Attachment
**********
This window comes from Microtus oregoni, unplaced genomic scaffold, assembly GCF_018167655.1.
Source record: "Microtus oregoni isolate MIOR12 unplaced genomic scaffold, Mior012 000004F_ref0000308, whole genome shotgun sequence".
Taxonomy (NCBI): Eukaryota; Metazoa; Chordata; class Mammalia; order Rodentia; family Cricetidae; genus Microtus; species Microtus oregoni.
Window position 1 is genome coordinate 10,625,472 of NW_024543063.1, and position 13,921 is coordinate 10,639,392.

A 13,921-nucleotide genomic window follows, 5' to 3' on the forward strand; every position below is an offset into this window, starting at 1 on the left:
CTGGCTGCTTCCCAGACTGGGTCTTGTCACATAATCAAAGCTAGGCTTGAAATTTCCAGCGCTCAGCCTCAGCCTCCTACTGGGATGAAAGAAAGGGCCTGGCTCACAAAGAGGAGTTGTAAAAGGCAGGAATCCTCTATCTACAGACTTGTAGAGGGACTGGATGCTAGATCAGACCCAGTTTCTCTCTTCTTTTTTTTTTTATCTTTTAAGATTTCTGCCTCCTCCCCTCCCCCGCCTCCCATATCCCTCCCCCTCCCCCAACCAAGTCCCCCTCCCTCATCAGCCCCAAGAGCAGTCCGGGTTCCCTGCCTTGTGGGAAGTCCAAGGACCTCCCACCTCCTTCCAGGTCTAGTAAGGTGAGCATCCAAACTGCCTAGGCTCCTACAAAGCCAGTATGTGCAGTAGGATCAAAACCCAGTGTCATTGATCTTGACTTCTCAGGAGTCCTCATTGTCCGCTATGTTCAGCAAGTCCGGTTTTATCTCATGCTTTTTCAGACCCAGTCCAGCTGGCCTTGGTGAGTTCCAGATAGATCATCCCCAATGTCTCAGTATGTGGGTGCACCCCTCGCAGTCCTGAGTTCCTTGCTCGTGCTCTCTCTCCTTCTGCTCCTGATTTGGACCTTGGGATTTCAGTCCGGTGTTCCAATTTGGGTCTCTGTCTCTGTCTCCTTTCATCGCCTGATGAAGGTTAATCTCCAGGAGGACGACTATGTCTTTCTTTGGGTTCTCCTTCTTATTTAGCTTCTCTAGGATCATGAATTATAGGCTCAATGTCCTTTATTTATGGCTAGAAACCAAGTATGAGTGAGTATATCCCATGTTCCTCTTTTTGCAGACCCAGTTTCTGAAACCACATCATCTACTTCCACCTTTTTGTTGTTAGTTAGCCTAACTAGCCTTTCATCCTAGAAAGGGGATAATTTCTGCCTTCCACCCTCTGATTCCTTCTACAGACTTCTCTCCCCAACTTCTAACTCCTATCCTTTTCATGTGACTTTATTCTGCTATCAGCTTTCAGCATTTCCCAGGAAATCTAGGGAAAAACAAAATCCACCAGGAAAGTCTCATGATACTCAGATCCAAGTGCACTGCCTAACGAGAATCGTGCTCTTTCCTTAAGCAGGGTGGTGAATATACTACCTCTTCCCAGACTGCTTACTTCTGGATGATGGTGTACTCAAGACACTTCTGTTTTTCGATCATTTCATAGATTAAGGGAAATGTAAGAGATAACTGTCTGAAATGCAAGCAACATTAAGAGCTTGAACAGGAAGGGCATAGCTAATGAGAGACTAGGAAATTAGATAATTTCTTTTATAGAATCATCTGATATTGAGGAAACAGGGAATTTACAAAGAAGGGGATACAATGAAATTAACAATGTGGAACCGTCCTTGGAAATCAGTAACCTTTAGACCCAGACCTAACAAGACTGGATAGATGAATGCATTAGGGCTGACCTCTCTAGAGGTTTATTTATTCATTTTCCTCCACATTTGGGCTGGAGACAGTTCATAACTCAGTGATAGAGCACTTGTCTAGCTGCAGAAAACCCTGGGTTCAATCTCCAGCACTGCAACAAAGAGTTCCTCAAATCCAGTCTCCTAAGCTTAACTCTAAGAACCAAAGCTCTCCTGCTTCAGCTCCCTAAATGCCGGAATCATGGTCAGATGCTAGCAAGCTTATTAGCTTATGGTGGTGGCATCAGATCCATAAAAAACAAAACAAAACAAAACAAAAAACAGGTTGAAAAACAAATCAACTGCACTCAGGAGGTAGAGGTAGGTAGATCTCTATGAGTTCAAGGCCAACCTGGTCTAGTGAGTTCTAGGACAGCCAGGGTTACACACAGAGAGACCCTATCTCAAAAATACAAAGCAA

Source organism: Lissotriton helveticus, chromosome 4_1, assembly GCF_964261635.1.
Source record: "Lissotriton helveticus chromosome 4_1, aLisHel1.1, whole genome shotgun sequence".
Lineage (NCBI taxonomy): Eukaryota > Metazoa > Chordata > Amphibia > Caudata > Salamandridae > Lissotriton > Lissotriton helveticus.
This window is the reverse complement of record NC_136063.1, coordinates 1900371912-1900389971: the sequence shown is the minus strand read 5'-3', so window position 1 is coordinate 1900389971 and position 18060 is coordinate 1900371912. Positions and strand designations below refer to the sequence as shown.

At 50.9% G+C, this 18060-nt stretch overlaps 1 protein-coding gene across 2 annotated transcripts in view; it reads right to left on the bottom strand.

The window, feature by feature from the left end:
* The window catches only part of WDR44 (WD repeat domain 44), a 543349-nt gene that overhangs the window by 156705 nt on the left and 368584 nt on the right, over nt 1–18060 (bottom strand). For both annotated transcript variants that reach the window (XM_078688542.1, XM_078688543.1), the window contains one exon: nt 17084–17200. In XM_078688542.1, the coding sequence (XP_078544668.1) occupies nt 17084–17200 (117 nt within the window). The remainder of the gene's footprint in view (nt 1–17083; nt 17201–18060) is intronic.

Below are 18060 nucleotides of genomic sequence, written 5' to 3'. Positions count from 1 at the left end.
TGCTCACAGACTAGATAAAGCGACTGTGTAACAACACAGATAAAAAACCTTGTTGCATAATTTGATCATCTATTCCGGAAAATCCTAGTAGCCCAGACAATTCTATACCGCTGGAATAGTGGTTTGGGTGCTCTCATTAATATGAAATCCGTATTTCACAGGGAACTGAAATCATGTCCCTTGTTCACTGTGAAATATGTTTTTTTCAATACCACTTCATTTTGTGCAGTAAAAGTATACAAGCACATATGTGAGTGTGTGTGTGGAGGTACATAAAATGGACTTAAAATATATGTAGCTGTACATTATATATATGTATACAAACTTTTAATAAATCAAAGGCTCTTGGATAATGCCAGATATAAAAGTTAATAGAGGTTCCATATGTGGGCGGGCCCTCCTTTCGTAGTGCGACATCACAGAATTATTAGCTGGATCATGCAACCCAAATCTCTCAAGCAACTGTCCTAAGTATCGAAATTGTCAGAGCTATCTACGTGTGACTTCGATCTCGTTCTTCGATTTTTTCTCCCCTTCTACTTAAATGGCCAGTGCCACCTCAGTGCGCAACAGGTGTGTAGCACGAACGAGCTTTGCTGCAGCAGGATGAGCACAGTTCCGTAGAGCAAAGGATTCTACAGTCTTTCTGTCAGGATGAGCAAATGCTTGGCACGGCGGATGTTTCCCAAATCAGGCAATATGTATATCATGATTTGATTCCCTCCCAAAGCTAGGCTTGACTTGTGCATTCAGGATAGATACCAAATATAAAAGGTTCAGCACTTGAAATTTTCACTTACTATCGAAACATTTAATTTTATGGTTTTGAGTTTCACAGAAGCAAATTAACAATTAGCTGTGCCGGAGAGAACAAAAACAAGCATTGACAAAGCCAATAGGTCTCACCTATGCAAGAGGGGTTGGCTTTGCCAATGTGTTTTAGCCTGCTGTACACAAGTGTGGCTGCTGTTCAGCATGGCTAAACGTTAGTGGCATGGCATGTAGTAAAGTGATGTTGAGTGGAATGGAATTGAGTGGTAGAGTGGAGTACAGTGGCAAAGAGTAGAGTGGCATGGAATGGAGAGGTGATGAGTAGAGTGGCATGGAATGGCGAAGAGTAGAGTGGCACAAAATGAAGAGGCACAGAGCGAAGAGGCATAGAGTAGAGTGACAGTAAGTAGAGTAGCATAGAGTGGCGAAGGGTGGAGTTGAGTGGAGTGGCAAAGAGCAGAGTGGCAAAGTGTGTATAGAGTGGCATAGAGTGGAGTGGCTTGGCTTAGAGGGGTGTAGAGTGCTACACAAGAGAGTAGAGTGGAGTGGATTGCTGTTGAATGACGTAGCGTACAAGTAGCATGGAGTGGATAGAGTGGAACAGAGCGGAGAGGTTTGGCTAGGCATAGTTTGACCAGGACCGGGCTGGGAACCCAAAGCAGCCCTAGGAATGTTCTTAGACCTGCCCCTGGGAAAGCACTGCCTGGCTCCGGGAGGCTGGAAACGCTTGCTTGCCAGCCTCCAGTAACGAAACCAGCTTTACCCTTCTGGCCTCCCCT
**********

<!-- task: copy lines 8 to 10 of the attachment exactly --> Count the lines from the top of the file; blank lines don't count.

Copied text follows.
Source record: "Lissotriton helveticus chromosome 4_1, aLisHel1.1, whole genome shotgun sequence".
Lineage (NCBI taxonomy): Eukaryota > Metazoa > Chordata > Amphibia > Caudata > Salamandridae > Lissotriton > Lissotriton helveticus.
This window is the reverse complement of record NC_136063.1, coordinates 1900371912-1900389971: the sequence shown is the minus strand read 5'-3', so window position 1 is coordinate 1900389971 and position 18060 is coordinate 1900371912. Positions and strand designations below refer to the sequence as shown.